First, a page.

Trunk Animation wants to retain its collective approach

The five-strong Trunk Animation team is keen to build on its record of TV idents, Bafta nominations and music videos, but wants to retain its collective approach. Anna Richardson talks to three of them

With a second Bafta nomination recently added to its already impressive list of accolades, Trunk Animation is looking at another bumper year. Founded by Siri Melchior, Layla Atkinson and Steve Smith, Trunk has turned round more than an hour and a quarter of content in 2008. At 25 frames per second, that’s more than 112 500 individual frames – not bad for a company with just five full-time staff.

Melchior, Atkinson and Smith first met on the Royal College of Art’s MA in Illustration course. On graduating, they went their separate ways, each honing their skills as animators and directors. But the desire to explore new creative avenues reunited them in a newly formed collective in 2002. They went on to set up a company in 2003, with producer Richard Barnett and director Grigoris Leontiades joining in the past two years.

‘We wanted to pool our abilities and promote ourselves together, to move into different areas that we hadn’t been able to do before,’ says Smith. The company’s work is animation-based, but also encompasses live action, motion graphics, DVD design and websites. Recent projects include music videos for bands Annuals and Hot Chip, a series of idents for Russian channel Bibigon through Red Bee Media, and a piece on knives for BBC’s Newsround, which secured a Bafta nomination last month.

With such an array of projects, Smith and Atkinson find it difficult to pigeonhole themselves, but it’s the versatility of its talent that gives Trunk its strength. The Bibigon idents, for example, presented 15 quirky ‘fun facts’ in as many different illustrative styles/ there’s a computer-generated toothy mosquito, a retro 1950s-style meteor-dust-sweeping housewife and a loveable 3D family of elephants galloping through the desert. Smith says that coming up with those diverse styles was the most fun aspect of the project. ‘It’s problem-solving. You know the story and what’s supposed to happen, and you think “How can I get that across visually?”, and that can dictate what sort of style you need and pushes you in the right direction. It’s important to try different things all the time, so that you keep life interesting,’ he says.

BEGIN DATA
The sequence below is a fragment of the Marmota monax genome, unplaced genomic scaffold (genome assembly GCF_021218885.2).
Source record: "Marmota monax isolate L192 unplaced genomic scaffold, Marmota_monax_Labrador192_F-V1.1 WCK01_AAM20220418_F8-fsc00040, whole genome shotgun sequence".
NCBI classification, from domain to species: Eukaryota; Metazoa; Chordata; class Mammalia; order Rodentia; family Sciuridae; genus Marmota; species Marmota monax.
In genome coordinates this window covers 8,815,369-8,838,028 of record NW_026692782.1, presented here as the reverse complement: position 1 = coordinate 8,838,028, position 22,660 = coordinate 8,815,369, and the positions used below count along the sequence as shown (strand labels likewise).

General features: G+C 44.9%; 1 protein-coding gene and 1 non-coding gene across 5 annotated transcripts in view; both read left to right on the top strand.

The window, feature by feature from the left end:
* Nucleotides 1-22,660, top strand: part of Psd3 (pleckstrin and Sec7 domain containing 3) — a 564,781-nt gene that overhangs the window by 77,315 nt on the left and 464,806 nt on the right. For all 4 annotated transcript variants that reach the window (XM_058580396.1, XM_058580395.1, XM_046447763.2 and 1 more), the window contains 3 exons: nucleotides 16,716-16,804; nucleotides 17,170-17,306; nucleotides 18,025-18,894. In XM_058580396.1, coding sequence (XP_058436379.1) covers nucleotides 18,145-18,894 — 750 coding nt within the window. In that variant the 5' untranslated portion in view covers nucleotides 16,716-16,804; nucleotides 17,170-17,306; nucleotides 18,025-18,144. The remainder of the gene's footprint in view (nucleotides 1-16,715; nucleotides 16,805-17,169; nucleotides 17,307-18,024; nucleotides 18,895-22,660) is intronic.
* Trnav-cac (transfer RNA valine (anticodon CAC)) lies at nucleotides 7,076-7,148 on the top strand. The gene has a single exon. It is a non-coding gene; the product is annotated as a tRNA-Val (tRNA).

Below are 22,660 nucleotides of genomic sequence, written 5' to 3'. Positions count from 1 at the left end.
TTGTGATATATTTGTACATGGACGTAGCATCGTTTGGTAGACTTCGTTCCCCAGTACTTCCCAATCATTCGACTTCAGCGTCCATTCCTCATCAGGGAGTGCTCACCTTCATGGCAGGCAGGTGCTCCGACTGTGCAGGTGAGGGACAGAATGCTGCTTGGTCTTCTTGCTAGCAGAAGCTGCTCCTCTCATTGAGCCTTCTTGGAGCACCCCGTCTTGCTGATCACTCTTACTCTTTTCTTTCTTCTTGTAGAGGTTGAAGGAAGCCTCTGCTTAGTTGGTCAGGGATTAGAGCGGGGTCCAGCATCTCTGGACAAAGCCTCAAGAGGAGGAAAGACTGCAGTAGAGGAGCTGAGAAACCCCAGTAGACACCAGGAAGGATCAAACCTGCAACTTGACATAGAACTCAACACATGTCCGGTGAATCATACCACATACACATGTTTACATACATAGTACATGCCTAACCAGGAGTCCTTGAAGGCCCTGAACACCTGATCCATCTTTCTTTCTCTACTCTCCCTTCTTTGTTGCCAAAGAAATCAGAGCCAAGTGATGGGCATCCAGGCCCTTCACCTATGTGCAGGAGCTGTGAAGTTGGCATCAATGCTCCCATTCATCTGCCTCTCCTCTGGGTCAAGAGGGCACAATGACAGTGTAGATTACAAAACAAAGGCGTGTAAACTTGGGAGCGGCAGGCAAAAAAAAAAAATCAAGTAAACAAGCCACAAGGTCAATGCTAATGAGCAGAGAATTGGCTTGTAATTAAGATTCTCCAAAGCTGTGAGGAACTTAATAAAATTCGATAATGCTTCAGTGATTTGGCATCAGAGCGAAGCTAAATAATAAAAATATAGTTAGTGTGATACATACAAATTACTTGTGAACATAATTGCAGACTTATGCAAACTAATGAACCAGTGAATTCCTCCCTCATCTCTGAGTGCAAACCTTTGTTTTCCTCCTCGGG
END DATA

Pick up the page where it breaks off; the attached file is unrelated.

There is a spark of humour in much of Trunk’s work. ‘People see animation as funny,’ says Smith. ‘If you’re well-versed in animation, you can eke a bit of humour out of the way a character moves from A to B. It’s natural to put something in that’s going to entertain the viewers.’ With Atkinson’s work in particular, it’s worth keeping an eye out for a sprinkling of cheek. ‘I always try to put in little jokes,’ she says. ‘It amuses me to put in tiny details that no one’s going to see. You can add a little trademark of stupidness.’

But when it comes to declining standards in animation, Trunk gets serious, lamenting the armchair animators prone to forgetting the basic principles of the craft. ‘Good animators are like actors,’ says Atkinson. ‘Rather than just moving things around, they’re performing. They make things come to life.’

Trunk’s enthusiasm for animation is coupled with an instinctive business sense. ‘Every year we have improved in every way,’ says producer Barnett. ‘We have pushed our styles, and looked for new and innovative ways to create moving image, both in look and technique.’ Production values have risen, thanks to better equipment and the diversity of contributors such as sound designers, compositors and other animators, and Trunk has had to move three times in the past two years to bigger studios.

Despite their commercial success, the Trunk five are keen to retain their ‘collective’ approach. ‘We work really well as we are, so we don’t want to change much,’ says Smith. However, he adds that hiring new staff might be inevitable, especially if Trunk wants to create more self-generated projects, such as Nasty Habits, a comedy series that Atkinson is currently developing. ‘We get a month a year, maybe, to do our own things, if that,’ concludes Smith. ‘And that’s not going to change if we don’t grow.’

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